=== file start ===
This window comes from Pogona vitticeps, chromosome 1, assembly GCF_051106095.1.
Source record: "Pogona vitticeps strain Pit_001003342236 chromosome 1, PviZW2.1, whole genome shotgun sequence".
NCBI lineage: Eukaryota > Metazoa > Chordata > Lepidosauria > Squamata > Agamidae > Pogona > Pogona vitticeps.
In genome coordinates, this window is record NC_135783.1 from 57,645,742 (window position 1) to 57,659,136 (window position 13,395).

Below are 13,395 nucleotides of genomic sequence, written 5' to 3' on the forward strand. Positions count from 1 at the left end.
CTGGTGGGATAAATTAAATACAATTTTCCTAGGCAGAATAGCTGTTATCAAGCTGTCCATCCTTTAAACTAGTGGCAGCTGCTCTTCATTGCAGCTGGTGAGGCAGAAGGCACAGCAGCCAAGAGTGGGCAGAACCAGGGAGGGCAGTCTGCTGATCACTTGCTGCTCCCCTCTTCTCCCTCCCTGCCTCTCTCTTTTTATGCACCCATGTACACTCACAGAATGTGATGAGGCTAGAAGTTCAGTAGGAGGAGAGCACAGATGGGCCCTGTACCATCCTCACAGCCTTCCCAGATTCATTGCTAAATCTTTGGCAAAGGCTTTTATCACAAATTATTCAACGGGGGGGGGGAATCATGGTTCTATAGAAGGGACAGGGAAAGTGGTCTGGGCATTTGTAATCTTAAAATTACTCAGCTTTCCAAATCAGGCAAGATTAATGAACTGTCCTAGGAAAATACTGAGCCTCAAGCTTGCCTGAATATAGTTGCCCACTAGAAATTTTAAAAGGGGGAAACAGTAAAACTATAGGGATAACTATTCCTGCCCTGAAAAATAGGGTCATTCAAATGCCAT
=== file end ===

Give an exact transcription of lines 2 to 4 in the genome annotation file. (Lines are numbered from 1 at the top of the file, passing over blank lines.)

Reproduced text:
Source record: "Pogona vitticeps strain Pit_001003342236 chromosome 1, PviZW2.1, whole genome shotgun sequence".
NCBI lineage: Eukaryota > Metazoa > Chordata > Lepidosauria > Squamata > Agamidae > Pogona > Pogona vitticeps.
In genome coordinates, this window is record NC_135783.1 from 57,645,742 (window position 1) to 57,659,136 (window position 13,395).